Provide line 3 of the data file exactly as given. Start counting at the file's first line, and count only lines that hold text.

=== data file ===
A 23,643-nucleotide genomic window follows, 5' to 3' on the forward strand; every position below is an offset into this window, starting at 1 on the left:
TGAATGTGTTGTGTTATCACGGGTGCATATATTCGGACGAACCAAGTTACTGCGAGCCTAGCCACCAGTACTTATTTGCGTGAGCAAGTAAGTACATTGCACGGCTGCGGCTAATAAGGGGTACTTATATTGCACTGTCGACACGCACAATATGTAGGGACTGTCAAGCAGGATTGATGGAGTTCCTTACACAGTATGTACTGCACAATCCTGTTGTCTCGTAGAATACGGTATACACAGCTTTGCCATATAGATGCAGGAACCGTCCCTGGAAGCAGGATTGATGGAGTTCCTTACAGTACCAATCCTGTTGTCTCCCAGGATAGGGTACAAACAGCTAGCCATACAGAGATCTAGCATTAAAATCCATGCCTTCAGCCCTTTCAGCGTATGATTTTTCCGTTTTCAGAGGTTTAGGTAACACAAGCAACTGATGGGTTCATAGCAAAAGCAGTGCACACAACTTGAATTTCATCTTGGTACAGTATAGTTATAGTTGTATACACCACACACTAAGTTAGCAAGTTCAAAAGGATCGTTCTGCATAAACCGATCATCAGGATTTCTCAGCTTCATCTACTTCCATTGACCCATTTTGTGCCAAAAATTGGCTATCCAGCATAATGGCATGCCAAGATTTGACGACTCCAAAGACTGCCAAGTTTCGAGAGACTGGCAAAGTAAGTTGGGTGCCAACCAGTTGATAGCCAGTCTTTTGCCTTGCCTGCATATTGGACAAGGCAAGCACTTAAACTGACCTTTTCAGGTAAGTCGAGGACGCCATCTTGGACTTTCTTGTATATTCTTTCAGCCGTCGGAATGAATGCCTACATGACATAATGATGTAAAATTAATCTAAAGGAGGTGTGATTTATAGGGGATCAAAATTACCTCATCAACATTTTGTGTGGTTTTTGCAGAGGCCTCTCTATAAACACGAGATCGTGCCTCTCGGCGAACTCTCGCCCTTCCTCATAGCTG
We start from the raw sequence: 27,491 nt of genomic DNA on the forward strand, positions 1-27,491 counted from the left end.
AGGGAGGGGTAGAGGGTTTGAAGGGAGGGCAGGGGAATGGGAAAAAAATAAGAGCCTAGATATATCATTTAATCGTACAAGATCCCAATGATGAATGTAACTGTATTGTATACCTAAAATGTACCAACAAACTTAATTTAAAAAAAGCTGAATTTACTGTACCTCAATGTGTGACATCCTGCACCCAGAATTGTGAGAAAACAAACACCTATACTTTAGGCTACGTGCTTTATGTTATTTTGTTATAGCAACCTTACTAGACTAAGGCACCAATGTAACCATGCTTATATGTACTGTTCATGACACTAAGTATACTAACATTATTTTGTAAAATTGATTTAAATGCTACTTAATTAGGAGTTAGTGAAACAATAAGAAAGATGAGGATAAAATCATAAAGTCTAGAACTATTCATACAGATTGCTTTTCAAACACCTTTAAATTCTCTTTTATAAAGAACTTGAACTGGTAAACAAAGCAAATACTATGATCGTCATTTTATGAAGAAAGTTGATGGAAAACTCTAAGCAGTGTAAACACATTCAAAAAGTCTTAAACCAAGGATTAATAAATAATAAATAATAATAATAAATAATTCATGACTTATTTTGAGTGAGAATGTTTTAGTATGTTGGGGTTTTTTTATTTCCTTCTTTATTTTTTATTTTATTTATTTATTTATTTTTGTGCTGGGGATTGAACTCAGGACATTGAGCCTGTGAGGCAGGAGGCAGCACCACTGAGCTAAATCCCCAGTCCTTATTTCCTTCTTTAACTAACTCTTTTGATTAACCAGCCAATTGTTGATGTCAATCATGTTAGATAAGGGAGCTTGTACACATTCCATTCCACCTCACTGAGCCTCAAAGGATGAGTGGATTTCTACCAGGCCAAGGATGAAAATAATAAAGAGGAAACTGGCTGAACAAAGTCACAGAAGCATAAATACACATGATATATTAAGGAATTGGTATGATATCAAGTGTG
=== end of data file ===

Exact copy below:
We start from the raw sequence: 27,491 nt of genomic DNA on the forward strand, positions 1-27,491 counted from the left end.